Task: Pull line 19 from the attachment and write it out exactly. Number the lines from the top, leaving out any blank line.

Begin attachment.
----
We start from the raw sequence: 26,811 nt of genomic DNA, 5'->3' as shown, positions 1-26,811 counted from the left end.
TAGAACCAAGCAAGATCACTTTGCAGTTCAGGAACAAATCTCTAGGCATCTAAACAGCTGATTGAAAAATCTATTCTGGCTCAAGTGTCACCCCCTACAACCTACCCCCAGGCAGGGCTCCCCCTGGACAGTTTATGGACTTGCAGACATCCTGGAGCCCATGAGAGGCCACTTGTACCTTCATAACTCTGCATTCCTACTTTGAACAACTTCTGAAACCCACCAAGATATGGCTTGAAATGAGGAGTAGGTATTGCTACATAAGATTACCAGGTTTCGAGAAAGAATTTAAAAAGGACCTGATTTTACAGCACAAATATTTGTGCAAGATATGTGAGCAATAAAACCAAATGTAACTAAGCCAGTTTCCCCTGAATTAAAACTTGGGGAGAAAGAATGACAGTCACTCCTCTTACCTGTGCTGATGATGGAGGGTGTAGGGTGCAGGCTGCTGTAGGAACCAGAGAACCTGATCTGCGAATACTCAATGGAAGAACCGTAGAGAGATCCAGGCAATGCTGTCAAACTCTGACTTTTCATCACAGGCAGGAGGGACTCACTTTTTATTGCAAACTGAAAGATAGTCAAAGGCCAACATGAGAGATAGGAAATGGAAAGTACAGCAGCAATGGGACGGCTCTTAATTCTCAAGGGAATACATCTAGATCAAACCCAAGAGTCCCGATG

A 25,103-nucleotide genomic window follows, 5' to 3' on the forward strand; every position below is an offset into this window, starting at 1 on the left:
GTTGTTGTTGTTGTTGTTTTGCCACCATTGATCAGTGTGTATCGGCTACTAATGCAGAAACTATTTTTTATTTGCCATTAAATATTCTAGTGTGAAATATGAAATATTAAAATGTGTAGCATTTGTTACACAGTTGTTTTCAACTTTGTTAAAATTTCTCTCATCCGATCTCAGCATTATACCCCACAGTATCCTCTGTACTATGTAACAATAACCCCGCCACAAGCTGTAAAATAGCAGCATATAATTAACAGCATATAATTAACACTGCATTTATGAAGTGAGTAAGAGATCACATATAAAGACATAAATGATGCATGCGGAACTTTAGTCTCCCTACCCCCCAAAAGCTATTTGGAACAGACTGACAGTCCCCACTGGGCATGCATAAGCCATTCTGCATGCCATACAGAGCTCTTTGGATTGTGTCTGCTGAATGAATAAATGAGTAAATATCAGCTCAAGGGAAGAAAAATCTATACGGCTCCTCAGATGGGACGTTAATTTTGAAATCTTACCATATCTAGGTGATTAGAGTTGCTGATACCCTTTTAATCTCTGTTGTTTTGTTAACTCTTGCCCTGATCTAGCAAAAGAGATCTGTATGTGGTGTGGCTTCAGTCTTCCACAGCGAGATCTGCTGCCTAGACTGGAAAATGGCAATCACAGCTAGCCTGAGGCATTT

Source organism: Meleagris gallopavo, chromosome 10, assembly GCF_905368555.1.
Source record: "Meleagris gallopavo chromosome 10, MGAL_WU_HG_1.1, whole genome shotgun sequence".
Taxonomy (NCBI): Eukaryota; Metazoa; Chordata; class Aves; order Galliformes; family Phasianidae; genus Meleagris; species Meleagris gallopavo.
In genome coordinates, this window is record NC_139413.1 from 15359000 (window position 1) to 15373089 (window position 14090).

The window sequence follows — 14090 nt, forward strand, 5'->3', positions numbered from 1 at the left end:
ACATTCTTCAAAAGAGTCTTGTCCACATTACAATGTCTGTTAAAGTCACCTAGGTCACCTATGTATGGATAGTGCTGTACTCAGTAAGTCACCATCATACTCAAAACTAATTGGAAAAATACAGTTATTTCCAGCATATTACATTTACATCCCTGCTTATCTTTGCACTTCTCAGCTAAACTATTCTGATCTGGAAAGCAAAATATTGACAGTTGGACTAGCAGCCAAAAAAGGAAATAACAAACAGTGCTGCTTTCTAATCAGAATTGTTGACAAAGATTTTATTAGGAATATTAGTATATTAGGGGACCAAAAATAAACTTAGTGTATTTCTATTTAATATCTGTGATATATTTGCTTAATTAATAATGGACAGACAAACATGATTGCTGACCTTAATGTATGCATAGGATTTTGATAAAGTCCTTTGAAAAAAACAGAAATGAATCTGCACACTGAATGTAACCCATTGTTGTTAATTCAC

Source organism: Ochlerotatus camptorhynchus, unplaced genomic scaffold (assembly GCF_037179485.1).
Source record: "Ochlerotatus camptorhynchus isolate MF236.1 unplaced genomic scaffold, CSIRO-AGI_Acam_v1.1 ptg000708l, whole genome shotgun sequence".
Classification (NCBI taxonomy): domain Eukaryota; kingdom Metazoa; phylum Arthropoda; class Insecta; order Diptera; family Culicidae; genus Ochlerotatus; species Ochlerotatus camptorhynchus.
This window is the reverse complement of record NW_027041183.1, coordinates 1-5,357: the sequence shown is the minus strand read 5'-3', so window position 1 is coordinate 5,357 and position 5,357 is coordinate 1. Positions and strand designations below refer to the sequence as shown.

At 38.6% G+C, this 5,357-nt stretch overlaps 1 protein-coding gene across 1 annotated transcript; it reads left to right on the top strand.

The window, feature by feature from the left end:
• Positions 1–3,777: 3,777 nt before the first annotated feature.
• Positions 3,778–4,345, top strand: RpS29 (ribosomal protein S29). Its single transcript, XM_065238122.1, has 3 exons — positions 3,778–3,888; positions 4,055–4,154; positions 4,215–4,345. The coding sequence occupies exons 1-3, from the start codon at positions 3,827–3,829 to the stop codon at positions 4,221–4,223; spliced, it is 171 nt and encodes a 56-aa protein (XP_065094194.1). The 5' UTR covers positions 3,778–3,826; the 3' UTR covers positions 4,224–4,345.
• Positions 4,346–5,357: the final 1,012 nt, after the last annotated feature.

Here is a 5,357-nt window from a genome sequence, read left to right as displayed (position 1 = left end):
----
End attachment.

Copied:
• Positions 4,346–5,357: the final 1,012 nt, after the last annotated feature.